Richard Alden Martin ’95
In 1991, at his home in Morehead City, Rich Martin was ready to mail the deposit check for the only other school he had applied to when UNC pulled him off its waitlist and offered him a spot. Thrilled to enroll at Chapel Hill, Rich had the time of his life his first semester, and it showed in his grades. He’d come to Carolina to major in political science and go on to law school. And for the first time in his life, he failed.
“I had to pick myself up and regroup,” Rich said. In February of his freshman year, he discovered Army ROTC, which at that time was only available at Duke. But belonging to an organization whose values he believed in, being part of something bigger than himself, was important enough that he trekked to the rival campus for military classes and training, even though his first semester academic performance kept him from getting an ROTC scholarship. He joined the National Guard to help pay his way and made up for lost time by sometimes taking 21 credit hours a semester to graduate with his class as an Army aviator.
Today Lt. Col Martin, a battalion commander in charge of more than 650 soldiers, has incorporated that experience into his leadership philosophy. “I’ll let my soldiers fail,” he said, “but I won’t let them be failures.”
During his military career, Rich has led troops through three tours of active duty in Iraq and another in Afghanistan, bringing them home safely each time. A few years ago, the Army chose him for the honor of enrolling in the Command and General Staff College, a yearlong graduate school program, where he graduated number one in his class of 1,100.
The Army chief of staff presented him with the George C. Marshall Award for leadership.
Retired Lt. Col. Peter Guild, commander of the Army ROTC program at Duke in the 1990s, and retired Col. Bill Causey ’68, then in charge of the ROTC programs in North Carolina and South Carolina, both credit Rich for bringing Army ROTC to UNC. With his drive, enthusiasm and ability to connect with people across the spectrum, Rich recruited several students to sign up. The strong growth of the cadet corps convinced the Army to allow UNC to become an extension center in 1995, with Rich as cadet officer in charge, and two years later to have its own host program. He is the first Carolina Army ROTC graduate to become a battalion commander.
Chris Weld ’95, who went through ROTC with Rich, recalled that they’d leave the dorm at 6:30 in the morning to work out, though other students had been up until 2 or 3 a.m. They spent some training weekends in the field in all kinds of weather when they’d get only an hour or two of sleep the whole weekend. Sometimes Rich would be up 48 hours straight, shivering but motivating people to stay on task, a lot to ask of a 20-year-old.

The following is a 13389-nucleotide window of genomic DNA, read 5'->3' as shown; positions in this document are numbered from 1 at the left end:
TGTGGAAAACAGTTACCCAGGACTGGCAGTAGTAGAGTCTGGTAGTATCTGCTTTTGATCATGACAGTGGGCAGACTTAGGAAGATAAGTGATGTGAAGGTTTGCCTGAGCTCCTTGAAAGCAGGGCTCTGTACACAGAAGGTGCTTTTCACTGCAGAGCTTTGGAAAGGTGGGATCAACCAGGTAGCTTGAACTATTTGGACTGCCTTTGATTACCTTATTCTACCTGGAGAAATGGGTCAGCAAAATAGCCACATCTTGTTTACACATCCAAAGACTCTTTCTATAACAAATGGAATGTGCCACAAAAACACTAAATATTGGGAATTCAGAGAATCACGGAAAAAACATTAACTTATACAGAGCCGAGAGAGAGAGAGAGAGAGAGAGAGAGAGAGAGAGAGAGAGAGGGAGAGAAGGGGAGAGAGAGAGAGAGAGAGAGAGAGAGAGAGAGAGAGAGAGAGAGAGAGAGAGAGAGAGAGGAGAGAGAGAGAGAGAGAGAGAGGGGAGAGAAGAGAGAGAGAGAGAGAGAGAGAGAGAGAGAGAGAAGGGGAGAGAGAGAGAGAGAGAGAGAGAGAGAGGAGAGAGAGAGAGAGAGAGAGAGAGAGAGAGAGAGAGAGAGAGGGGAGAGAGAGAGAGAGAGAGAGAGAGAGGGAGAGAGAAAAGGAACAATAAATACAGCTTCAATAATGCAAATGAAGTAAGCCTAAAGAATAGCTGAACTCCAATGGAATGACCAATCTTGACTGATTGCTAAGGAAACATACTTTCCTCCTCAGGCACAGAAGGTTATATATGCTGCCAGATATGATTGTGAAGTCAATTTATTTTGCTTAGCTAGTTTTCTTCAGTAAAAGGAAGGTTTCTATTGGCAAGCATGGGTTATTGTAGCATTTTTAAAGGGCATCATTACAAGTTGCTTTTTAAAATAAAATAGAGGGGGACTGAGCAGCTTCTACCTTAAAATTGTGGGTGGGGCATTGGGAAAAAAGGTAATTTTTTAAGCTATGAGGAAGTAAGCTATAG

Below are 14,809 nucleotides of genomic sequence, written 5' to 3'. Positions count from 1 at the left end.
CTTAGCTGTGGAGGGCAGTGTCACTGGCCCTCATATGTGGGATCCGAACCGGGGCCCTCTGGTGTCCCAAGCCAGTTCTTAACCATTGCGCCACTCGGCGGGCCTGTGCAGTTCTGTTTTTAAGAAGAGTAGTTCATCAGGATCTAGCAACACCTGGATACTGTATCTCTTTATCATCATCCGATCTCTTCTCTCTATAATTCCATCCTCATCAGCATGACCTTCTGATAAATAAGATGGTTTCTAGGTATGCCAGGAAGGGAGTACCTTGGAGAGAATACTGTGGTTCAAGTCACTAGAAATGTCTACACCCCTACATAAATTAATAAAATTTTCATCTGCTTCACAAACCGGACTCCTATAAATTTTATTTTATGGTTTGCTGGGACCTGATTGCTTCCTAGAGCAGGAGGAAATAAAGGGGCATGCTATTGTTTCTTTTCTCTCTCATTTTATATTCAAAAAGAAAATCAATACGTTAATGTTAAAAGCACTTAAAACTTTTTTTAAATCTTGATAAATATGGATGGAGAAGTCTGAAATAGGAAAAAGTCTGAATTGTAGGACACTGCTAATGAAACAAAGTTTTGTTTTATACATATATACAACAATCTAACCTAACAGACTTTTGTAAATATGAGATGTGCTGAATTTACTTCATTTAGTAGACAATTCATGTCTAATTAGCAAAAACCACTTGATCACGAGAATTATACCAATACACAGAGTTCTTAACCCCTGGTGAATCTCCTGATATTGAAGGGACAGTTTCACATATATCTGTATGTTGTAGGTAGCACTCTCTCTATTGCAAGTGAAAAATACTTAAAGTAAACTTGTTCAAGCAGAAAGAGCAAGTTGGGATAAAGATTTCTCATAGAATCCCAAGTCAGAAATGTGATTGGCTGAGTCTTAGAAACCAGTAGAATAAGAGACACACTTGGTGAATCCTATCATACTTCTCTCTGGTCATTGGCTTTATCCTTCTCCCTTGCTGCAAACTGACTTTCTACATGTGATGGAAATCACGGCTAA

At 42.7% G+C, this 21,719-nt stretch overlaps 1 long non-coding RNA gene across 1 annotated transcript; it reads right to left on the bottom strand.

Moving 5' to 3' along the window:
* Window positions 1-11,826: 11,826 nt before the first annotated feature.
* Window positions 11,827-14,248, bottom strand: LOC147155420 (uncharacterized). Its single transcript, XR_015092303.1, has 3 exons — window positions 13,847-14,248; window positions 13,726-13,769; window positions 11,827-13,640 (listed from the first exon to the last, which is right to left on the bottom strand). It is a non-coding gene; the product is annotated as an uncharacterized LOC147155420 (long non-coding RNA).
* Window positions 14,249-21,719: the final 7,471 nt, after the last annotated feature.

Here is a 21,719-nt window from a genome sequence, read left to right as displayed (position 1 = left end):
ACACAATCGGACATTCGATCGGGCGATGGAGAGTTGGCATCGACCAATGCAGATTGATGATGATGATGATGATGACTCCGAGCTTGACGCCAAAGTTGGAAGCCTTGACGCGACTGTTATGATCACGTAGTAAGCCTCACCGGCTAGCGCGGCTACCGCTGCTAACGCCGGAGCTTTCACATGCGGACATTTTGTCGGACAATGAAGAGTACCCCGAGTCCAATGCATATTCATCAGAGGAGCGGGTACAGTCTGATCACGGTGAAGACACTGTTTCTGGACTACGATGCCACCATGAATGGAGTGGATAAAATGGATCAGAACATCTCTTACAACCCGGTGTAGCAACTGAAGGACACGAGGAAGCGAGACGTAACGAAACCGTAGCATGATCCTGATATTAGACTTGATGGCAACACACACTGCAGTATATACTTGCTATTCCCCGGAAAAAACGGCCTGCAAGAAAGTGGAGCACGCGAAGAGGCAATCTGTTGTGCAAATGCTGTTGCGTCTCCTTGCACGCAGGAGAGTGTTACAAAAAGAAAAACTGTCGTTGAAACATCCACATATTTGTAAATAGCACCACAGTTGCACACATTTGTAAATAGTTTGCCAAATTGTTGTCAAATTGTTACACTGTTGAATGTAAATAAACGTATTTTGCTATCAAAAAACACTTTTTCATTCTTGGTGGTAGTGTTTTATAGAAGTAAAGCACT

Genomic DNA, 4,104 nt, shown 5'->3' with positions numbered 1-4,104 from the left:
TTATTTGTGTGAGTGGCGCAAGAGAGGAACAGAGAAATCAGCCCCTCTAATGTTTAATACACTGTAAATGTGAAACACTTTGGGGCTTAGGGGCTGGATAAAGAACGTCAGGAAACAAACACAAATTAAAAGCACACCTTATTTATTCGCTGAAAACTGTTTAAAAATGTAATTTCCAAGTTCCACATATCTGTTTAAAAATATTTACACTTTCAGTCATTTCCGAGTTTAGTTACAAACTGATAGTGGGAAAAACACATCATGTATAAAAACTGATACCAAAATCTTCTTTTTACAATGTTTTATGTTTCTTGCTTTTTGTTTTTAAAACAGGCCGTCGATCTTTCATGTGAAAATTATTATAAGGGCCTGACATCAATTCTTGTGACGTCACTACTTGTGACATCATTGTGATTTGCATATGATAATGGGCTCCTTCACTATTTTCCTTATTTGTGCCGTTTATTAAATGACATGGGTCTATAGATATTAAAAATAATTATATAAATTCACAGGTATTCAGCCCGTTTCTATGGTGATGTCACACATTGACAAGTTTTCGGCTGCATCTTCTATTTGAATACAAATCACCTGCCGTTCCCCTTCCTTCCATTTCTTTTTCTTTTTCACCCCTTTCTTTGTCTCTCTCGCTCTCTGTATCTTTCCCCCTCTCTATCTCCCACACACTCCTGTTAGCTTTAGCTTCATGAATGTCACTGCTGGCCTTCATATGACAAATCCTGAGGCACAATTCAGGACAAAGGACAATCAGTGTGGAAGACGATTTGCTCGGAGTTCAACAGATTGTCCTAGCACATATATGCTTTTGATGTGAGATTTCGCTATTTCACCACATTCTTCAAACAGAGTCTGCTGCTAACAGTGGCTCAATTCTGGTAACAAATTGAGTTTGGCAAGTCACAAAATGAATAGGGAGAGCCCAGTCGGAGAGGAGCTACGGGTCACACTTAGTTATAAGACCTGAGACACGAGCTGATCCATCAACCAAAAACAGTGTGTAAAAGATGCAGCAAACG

“The Army has a lot of tough training like that, and a lot of standing around in formation waiting,” Chris said. “Nothing fazed the guy. The worse things got, the happier he seemed to get. We loved Rich, but we hated him, too.”
At a time when the ROTC was consolidating, UNC’s Army ROTC was the only such program to open in the 1990s. Today, UNC’s Army program commissions more military officers than either its Air Force or Navy ROTC and is recognized as one of the top programs of its kind in the country.
Rich has gained a reputation for integrity, competence and courage in the toughest environments. Throughout his career he has been tapped for highly selective programs. Shortly after graduation he entered the Army Initial Entry Rotary Wing pilot training program and learned to fly various types of helicopters; later as a Military Transition Team Commander, he commanded embedded teams training the Iraqi Army in a highly volatile area of that country. While enrolled in the School of Advanced Military Studies, he was selected to serve as commander of an Army operational battalion, an honor achieved by fewer than 10 percent of all Army officers.
“Rich had as much drive as anybody,” Peter Guild said. “We want Army officers who can do a lot of tasks simultaneously. Once he finished school and could focus solely on being an Army officer, all that drive got channeled in a way that has led to a real record of achievement.”
His mentors now expect that Rich will be promoted to general during his career. “You don’t get as far as he’s gotten without understanding the interplay between military force and international relations,” Peter said.
“UNC and the ROTC provided an incubator for his ambitions,” said Steven Jackson ’96, Rich’s Carolina roommate. “UNC can celebrate his achievements as a reflection of the type of people it is educating.”